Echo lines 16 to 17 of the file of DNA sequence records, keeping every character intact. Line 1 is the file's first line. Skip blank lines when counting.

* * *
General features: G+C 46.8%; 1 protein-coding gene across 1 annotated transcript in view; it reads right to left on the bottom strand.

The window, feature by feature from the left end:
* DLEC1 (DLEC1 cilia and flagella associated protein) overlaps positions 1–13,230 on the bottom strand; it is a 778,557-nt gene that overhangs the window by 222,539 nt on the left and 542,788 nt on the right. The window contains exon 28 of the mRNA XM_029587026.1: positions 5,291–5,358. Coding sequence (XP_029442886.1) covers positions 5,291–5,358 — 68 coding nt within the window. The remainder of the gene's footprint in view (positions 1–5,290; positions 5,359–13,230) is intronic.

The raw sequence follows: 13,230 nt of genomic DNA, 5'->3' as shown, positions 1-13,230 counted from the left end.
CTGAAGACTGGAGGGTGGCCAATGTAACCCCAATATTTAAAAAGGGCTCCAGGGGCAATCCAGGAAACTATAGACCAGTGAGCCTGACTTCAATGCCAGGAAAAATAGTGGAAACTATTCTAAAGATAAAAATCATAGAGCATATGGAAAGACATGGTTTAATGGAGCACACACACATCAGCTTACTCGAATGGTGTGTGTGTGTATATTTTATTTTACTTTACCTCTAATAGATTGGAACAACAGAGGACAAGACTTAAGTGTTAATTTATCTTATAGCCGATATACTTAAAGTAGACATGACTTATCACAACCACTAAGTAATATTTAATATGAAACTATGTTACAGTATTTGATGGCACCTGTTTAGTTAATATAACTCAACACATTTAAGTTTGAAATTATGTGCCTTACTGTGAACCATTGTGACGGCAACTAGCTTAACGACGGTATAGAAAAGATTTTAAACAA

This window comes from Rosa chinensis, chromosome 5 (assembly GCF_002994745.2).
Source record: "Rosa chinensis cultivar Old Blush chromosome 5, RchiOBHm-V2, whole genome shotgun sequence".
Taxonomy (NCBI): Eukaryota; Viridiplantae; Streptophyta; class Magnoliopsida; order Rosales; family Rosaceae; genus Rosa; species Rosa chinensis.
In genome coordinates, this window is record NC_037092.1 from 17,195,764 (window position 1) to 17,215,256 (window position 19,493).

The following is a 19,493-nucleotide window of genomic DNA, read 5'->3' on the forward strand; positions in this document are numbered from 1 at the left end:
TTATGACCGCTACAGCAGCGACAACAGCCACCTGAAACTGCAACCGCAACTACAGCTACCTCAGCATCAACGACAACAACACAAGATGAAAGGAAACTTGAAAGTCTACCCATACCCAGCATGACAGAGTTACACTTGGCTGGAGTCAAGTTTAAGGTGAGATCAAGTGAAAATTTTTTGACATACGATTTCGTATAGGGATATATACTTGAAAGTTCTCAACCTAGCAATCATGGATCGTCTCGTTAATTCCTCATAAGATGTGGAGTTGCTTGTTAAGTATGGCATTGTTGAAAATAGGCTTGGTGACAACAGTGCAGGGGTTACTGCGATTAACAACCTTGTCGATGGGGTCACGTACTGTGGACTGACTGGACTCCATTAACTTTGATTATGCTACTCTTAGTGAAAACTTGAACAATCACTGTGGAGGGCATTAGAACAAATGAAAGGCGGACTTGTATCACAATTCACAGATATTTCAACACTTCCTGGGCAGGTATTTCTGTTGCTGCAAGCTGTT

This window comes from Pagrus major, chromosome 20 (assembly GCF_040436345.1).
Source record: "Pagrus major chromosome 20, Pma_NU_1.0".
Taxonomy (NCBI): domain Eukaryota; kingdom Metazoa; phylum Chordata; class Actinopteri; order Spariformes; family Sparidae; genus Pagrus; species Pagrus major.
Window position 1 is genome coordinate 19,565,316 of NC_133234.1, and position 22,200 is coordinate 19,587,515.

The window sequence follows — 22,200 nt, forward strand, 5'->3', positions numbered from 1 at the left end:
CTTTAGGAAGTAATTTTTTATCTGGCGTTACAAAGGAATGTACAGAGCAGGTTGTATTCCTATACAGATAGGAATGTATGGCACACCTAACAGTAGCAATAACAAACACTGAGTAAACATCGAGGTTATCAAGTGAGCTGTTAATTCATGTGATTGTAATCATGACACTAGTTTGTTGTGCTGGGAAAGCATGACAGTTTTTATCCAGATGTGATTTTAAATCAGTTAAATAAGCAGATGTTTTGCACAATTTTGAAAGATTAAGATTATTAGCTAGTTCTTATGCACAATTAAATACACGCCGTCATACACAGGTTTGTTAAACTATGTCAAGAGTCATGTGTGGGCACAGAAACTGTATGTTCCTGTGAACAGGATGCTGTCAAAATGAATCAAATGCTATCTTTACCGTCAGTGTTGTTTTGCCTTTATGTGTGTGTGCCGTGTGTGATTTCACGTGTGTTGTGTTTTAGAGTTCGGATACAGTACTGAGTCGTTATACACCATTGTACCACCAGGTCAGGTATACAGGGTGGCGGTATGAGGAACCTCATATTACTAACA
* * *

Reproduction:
The window sequence follows — 22,200 nt, forward strand, 5'->3', positions numbered from 1 at the left end:
CTTTAGGAAGTAATTTTTTATCTGGCGTTACAAAGGAATGTACAGAGCAGGTTGTATTCCTATACAGATAGGAATGTATGGCACACCTAACAGTAGCAATAACAAACACTGAGTAAACATCGAGGTTATCAAGTGAGCTGTTAATTCATGTGATTGTAATCATGACACTAGTTTGTTGTGCTGGGAAAGCATGACAGTTTTTATCCAGATGTGATTTTAAATCAGTTAAATAAGCAGATGTTTTGCACAATTTTGAAAGATTAAGATTATTAGCTAGTTCTTATGCACAATTAAATACACGCCGTCATACACAGGTTTGTTAAACTATGTCAAGAGTCATGTGTGGGCACAGAAACTGTATGTTCCTGTGAACAGGATGCTGTCAAAATGAATCAAATGCTATCTTTACCGTCAGTGTTGTTTTGCCTTTATGTGTGTGTGCCGTGTGTGATTTCACGTGTGTTGTGTTTTAGAGTTCGGATACAGTACTGAGTCGTTATACACCATTGTACCACCAGGTCAGGTATACAGGGTGGCGGTATGAGGAACCTCATATTACTAACA